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Texas town faces loss of water

Drought threatens small town's drinking water supply

GROESBECK, Texas (UPI) | November 22, 2011

"I go to sleep with water on my mind and I wake up with water on my mind"

—Mayor Jackie Levingston

A small town in Texas in the grip of record-setting drought faces the possibility it will run out of water by the first week in December, officials said.

Groesbeck is one of 11 cities and communities on a state agency list of those most at risk of running out of water in six months if there is no significant rain, the Houston Chronicle reported Monday.

Groesbeck, population 6,000, runs out of water on Dec. 6 according to the Texas Commission on Environmental Quality.

"I go to sleep with water on my mind and I wake up with water on my mind," Groesbeck Mayor Jackie Levingston said. "I'm very anxious about it."

The city gets its water directly from the Navasota River and a local reservoir, but the worst one-year drought in history has significantly slowed the flow of the springs and all but dried up the river and Fort Parker Lake.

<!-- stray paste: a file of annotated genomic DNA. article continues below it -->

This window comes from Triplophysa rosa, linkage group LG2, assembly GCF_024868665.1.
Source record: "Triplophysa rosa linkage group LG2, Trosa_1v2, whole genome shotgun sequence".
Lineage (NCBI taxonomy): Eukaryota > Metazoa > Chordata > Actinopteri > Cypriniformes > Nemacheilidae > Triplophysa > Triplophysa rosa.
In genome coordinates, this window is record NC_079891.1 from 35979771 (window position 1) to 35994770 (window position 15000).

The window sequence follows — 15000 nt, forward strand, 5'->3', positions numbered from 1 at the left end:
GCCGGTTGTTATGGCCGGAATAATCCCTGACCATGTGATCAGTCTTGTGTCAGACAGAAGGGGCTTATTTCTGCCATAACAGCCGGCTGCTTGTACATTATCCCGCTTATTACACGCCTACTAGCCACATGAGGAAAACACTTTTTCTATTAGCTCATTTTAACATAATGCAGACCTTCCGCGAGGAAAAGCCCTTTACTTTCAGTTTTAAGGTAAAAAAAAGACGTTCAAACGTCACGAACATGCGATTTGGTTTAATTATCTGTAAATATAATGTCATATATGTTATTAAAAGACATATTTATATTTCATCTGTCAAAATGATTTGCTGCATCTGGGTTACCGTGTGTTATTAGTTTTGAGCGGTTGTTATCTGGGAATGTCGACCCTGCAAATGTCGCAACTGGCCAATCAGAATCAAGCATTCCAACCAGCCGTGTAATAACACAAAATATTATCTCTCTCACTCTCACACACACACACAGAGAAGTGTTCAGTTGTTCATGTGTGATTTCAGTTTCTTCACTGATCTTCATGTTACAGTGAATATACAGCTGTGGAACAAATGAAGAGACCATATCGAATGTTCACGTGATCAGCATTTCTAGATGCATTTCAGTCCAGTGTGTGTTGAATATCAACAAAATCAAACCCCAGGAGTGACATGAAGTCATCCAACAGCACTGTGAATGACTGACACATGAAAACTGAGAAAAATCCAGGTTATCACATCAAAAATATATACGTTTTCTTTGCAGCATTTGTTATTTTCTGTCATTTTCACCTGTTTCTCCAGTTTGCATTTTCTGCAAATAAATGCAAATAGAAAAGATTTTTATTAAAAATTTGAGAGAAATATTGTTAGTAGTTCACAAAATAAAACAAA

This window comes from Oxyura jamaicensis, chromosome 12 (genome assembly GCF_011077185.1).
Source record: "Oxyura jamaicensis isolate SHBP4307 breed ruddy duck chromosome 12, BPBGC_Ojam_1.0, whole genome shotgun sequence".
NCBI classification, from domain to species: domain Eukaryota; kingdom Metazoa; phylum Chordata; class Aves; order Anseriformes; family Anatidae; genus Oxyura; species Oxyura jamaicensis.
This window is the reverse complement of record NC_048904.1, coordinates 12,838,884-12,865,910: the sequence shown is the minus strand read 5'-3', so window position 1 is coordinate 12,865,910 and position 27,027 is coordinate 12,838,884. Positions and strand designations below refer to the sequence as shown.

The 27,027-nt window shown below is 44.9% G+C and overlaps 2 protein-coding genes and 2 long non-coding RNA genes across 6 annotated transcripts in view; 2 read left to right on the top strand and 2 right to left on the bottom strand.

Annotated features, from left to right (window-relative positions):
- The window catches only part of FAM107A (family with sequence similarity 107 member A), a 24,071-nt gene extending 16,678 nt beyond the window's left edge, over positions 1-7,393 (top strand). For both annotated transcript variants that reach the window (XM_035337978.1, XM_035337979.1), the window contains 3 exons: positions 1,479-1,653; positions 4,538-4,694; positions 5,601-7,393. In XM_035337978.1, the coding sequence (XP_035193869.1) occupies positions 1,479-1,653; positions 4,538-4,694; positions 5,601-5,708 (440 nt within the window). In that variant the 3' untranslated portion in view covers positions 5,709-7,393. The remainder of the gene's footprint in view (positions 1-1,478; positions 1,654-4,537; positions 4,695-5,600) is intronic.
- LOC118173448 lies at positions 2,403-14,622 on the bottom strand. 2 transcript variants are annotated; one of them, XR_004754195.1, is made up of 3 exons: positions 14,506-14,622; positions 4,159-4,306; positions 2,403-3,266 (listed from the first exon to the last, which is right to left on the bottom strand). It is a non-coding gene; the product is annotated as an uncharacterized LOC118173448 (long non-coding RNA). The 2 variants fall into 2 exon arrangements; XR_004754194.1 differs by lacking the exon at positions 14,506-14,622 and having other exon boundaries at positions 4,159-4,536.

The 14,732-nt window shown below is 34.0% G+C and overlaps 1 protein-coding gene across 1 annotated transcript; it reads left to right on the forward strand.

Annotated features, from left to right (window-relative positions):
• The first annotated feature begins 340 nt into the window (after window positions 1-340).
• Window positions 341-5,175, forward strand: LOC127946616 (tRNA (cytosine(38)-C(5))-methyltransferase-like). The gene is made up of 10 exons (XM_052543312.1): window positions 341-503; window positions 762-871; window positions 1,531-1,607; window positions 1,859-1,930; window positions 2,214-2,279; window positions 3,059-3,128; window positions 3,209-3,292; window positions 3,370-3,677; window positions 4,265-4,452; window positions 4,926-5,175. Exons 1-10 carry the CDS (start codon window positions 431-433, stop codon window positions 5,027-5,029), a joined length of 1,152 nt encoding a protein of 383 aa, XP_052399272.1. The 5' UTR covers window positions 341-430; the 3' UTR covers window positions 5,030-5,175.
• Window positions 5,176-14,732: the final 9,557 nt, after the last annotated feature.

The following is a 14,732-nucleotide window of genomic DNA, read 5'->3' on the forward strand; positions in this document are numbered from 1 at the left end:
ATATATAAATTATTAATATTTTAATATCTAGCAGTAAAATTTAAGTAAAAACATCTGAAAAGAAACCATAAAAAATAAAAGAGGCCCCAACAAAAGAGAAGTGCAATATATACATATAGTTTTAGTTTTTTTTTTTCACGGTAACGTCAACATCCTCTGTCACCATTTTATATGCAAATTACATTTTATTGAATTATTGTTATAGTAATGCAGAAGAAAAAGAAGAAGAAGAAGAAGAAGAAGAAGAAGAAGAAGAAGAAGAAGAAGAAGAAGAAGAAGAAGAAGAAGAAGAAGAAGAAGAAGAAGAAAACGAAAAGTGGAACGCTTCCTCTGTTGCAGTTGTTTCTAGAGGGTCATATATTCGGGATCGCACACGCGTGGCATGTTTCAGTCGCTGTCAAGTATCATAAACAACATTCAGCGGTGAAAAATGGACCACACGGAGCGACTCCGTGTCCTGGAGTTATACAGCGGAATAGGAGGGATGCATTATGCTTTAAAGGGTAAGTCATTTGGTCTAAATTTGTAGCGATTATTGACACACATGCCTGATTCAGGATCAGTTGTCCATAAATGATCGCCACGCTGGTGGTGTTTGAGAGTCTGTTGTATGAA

The city normally uses 700,000 to 800,000 gallons of water a day.

In September, Levingston instituted Stage 3 water restrictions, which included an outright ban on all yard watering, and usage dropped to about 600,000 gallons a day.

"We're going to have to stay in Stage 3, which of course kills everybody's grass, everybody's plants outside all of that, which takes away the beauty," she said. "But do they want the beauty, or do they want the water?"

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